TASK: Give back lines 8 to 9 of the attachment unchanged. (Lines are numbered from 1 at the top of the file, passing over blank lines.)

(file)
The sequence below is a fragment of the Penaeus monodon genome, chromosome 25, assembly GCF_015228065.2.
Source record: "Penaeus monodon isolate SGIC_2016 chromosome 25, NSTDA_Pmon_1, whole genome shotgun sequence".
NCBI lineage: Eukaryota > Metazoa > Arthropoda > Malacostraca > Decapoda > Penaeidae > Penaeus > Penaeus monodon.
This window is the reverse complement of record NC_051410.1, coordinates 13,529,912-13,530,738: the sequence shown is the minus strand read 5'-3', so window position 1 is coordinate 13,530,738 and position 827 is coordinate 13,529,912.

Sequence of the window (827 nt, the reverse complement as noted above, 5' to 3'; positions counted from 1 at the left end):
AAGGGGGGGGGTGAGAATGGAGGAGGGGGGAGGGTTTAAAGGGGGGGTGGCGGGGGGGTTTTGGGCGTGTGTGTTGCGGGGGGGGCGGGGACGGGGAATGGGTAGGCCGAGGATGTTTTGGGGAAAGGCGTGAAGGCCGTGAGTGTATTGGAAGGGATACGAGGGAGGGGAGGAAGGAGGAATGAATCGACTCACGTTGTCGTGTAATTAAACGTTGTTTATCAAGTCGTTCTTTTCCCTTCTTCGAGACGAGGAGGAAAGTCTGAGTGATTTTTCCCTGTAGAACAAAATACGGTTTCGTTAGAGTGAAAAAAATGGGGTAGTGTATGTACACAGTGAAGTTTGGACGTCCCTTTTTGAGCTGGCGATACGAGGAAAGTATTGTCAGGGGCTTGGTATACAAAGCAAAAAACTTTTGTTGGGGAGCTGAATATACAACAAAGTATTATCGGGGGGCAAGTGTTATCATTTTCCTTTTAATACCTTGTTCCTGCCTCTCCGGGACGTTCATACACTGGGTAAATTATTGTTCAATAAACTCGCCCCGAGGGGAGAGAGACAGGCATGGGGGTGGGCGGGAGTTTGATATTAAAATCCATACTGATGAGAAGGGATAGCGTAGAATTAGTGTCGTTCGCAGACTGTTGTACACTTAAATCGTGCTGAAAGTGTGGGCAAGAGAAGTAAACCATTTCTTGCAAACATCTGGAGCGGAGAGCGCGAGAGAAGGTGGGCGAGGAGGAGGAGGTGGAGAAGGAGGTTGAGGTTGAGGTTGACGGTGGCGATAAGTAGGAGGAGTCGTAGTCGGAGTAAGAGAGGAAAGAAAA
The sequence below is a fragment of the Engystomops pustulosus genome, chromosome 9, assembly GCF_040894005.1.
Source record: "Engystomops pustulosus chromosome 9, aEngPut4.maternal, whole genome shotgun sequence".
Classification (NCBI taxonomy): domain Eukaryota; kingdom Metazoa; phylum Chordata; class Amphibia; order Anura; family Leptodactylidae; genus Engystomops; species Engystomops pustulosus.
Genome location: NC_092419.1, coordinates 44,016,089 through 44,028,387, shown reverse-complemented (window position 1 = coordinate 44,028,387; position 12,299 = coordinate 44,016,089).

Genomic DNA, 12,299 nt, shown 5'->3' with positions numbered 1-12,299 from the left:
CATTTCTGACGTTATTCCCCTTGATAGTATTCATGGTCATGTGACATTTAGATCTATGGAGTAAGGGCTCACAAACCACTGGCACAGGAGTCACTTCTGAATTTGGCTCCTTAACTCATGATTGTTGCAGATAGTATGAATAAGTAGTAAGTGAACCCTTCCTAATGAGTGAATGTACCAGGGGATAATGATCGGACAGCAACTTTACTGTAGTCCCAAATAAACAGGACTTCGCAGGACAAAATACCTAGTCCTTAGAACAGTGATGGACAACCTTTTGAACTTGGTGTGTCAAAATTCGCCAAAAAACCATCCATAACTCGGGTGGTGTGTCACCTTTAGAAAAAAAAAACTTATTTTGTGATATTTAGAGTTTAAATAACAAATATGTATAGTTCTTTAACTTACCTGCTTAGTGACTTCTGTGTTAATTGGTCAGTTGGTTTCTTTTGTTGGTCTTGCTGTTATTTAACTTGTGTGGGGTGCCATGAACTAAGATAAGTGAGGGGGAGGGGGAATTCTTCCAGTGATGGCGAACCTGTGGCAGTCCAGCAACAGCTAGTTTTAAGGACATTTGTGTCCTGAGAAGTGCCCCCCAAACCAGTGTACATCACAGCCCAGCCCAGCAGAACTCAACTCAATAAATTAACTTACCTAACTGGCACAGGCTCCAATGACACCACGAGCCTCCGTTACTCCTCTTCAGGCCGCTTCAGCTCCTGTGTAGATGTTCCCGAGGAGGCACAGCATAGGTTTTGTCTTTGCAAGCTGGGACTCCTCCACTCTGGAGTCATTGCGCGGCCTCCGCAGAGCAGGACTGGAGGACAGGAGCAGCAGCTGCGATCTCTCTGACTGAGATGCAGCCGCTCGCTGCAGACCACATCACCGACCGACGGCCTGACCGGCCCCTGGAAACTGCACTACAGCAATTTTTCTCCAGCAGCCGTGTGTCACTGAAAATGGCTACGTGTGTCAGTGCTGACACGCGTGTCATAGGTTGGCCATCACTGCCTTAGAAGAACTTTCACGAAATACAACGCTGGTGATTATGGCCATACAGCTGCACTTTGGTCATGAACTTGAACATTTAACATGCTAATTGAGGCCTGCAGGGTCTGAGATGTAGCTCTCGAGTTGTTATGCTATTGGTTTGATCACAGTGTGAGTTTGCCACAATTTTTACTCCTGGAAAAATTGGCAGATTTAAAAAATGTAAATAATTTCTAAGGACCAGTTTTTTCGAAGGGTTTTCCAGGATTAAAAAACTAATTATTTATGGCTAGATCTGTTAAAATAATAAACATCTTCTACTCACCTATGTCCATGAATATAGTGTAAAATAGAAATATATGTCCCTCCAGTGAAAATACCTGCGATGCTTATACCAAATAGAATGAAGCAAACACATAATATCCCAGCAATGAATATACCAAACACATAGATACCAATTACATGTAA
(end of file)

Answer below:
Source record: "Engystomops pustulosus chromosome 9, aEngPut4.maternal, whole genome shotgun sequence".
Classification (NCBI taxonomy): domain Eukaryota; kingdom Metazoa; phylum Chordata; class Amphibia; order Anura; family Leptodactylidae; genus Engystomops; species Engystomops pustulosus.